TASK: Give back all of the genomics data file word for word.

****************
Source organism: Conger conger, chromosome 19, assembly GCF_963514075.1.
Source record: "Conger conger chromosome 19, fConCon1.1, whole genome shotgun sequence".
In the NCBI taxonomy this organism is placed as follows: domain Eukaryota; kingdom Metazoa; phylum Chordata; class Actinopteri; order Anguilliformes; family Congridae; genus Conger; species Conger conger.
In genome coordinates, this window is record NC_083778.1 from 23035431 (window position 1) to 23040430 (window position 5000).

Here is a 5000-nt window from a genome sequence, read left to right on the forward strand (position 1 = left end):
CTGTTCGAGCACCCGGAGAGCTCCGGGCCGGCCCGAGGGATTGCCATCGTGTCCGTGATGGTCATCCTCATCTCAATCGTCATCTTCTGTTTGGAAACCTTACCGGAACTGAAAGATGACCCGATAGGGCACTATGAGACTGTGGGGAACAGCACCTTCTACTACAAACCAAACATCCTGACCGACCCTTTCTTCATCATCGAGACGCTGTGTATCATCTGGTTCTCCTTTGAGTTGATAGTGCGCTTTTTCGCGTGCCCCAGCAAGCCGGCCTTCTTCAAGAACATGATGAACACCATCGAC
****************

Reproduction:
Source organism: Conger conger, chromosome 19, assembly GCF_963514075.1.
Source record: "Conger conger chromosome 19, fConCon1.1, whole genome shotgun sequence".
In the NCBI taxonomy this organism is placed as follows: domain Eukaryota; kingdom Metazoa; phylum Chordata; class Actinopteri; order Anguilliformes; family Congridae; genus Conger; species Conger conger.
In genome coordinates, this window is record NC_083778.1 from 23035431 (window position 1) to 23040430 (window position 5000).

Here is a 5000-nt window from a genome sequence, read left to right on the forward strand (position 1 = left end):
CTGTTCGAGCACCCGGAGAGCTCCGGGCCGGCCCGAGGGATTGCCATCGTGTCCGTGATGGTCATCCTCATCTCAATCGTCATCTTCTGTTTGGAAACCTTACCGGAACTGAAAGATGACCCGATAGGGCACTATGAGACTGTGGGGAACAGCACCTTCTACTACAAACCAAACATCCTGACCGACCCTTTCTTCATCATCGAGACGCTGTGTATCATCTGGTTCTCCTTTGAGTTGATAGTGCGCTTTTTCGCGTGCCCCAGCAAGCCGGCCTTCTTCAAGAACATGATGAACACCATCGAC